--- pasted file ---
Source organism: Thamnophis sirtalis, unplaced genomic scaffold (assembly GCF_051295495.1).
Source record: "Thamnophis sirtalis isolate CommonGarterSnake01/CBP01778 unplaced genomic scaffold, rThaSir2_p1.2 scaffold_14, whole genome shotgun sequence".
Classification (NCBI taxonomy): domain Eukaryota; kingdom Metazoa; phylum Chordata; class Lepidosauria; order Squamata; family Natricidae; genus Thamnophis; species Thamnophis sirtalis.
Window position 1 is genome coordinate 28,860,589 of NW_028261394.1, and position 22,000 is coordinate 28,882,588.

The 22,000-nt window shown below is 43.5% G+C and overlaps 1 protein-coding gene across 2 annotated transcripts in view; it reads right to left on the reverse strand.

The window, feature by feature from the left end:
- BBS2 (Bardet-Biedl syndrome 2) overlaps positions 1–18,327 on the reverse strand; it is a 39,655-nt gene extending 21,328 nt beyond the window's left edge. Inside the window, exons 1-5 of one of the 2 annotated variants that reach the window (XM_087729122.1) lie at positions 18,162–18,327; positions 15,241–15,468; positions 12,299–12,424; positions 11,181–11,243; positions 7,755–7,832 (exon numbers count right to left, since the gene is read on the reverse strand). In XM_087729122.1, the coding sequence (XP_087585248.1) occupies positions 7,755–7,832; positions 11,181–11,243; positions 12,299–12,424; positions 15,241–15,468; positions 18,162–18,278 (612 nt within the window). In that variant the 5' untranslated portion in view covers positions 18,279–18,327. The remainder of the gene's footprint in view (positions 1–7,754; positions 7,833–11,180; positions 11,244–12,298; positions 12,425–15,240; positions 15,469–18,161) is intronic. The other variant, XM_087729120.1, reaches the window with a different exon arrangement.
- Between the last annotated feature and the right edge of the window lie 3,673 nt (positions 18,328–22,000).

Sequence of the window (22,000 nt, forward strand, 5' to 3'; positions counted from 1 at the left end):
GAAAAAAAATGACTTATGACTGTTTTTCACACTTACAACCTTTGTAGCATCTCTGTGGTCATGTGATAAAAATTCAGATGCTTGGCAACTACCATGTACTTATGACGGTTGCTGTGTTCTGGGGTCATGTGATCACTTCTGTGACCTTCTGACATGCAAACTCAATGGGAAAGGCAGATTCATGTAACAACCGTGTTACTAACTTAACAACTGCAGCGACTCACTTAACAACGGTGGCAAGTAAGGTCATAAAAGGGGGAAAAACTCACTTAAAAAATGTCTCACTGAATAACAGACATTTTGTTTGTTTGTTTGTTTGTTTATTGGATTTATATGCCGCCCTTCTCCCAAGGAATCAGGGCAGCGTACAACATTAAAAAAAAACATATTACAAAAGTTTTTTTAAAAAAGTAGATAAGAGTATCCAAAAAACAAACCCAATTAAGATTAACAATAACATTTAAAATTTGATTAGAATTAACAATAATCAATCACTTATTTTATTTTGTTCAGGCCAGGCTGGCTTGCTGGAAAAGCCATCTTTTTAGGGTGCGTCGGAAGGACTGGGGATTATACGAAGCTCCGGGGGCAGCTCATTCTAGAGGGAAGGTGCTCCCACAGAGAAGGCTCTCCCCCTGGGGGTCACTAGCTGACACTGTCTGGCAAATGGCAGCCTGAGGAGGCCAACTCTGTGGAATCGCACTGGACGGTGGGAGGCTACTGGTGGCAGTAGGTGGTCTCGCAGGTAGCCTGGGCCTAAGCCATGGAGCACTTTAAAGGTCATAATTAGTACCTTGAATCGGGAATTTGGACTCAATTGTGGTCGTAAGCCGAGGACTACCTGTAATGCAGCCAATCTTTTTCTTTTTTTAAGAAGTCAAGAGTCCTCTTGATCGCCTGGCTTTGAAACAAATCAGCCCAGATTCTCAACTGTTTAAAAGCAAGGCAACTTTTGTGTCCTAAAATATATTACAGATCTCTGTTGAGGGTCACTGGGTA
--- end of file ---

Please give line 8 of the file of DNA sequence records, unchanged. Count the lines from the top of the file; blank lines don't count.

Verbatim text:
- Between the last annotated feature and the right edge of the window lie 3,673 nt (positions 18,328–22,000).